January 05, 2021 6 min read

If you’ve ever experienced the burning sensation of heartburn — or are currently struggling with it — you probably searched high and low for relief. Heartburn, chest pain, coughing, and trouble swallowing, are among the many uncomfortable symptoms of acid reflux. Consequences of acid reflux can range from discomfort and ruined meals to esophageal damage with prolonged exposure.

In this post, we’ll define the connection between acid reflux and heartburn, explain how to prevent heartburn, and go over how to reduce acid reflux symptoms when they arise. Read on for a comprehensive overview of acid reflux management and prevention or use the links below to navigate to a specific topic.

What Are The Symptoms of Acid Reflux?

Before we discuss how to reduce acid reflux, let’s start with a quick description of what acid reflux is and what its symptoms, including heartburn, look like. 

Acid reflux is caused by a malfunction of the lower esophageal sphincter (LES), a ring of muscles that restricts the backflow of stomach acid when functioning properly. When the LES relaxes rather than constricts, stomach acid and partially digested food can escape from the stomach and enter the esophagus. As a result of this malfunction, you may feel heartburn and other symptoms of acid reflux.

Symptoms of acid reflux can include:

  • Heartburn
  • Coughing
  • Chest pain
  • Sour or bitter taste in your mouth
  • Hoarseness

Note: GERD (gastroesophageal reflux disease) is the chronic form of acid reflux, usually diagnosed when one experiences symptoms twice per week, or more.

Risk Factors for Acid Reflux and Heartburn

Like most medical conditions, there are certain individuals that are more at risk for experiencing heartburn or developing a consistent issue with acid reflux that can lead to more severe conditions, like GERD.

risk factors for gerd infographic

According to the Mayo Clinic1, the following conditions can increase your risk of acid reflux-related disease:

  • Obesity
  • Pregnancy
  • A bulging of the top of the stomach into the diaphragm (hiatal hernia)
  • Connective tissue disorders (i.e. scleroderma) 
  • Delayed stomach emptying

While most of the aforementioned risk factors involve environmental triggers, recent studies have examined the role genetics play in gastrointestinal conditions. One study found that genetics accounted for 31% of GERD cases, signaling a strong connection between family history and acid reflux.2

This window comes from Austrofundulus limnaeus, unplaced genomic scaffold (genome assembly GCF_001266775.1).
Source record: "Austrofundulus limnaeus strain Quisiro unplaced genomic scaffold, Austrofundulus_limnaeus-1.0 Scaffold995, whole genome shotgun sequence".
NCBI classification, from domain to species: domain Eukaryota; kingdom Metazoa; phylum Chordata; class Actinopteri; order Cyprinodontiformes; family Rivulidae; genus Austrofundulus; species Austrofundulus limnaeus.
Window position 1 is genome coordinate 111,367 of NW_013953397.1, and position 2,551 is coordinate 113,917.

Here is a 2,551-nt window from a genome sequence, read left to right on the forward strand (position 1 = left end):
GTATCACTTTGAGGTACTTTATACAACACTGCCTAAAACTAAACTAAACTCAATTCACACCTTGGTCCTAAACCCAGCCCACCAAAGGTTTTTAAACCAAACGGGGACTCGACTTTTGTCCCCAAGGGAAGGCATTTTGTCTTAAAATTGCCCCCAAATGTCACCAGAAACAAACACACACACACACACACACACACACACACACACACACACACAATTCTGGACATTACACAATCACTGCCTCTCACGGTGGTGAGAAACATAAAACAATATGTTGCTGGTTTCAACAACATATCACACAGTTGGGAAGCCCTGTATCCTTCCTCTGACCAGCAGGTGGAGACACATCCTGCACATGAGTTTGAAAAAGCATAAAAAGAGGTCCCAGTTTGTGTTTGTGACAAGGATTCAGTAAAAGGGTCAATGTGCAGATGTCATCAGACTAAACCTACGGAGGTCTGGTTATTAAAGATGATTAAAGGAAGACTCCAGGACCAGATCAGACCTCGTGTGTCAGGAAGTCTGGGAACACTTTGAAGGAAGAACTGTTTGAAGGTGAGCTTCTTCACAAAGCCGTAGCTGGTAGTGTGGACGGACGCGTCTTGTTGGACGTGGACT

GERD genetics statistics infograph

In addition to genetic and environmental risk factors, there are several other personal circumstances that can intensify or trigger acid reflux, including:

  • Smoking
  • Drinking alcohol or caffeine
  • Eating large meals
  • Eating late at night
  • Taking medications such as aspirin or ibuprofen

Now that you know a bit more about how certain habits, environmental factors, and inherited traits can influence heartburn, let’s talk about prevention.

How to Prevent Acid Reflux

In many cases, avoiding triggers and other risk factors can help to prevent the onset of acid reflux symptoms. In this section, we’ll discuss lifestyle changes and healthy habits that can potentially prevent heartburn and other acid reflux issues.

1. Modify your diet and eating schedule

Like many other health conditions, acid reflux can largely be avoided by maintaining a healthy diet. According to the Wexner Medical Center3, there are a number of foods that can help curb your acid reflux as well as some that can aggravate your symptoms — more on that in a minute.

Which foods help prevent acid reflux? Green leafy vegetables, lean meats, egg whites, oatmeal, noncitrus fruits, and healthy fats help reduce inflammation and absorb excess stomach acid, minimizing the potential for reflux. Check out our blog to find recipes for acid reflux relief.

In addition to changing whatyou eat, acid reflux experts also recommend adjusting whenyou eat. Lying down immediately after eating — like when you eat right before bedtime — interrupts the digestive process and eliminates the gravitational pull that helps keep acid in your stomach, where it belongs. Try to avoid eating late at night and give your stomach time to digest properly before lying down.

2. Avoid food and drink triggers

As we mentioned earlier on in this post, there are some foods that help your acid reflux and others that can make it worse. Fatty, fried, spicy, and citrusy foods are common culprits of heartburn and should be avoided to prevent acid reflux flare ups. Additionally, alcohol and caffeinated drinks can trigger reflux symptoms.

3. Maintain a healthy weight

As you learned earlier on in this post, excess weight is one of many risk factors for acid reflux and other gastrointestinal diseases. If you’re wondering how to prevent acid reflux frequency and intensity, any doctor would likely start by assessing your weight. Carrying extra weight, especially near your abdomen, can increase pressure and force stomach acid back into your esophagus, causing heartburn.

The International Foundation for Gastrointestinal Disorders4 suggests following these simple steps toward healthy weight management:

  • Plan meals ahead of time so you don’t give into unhealthy options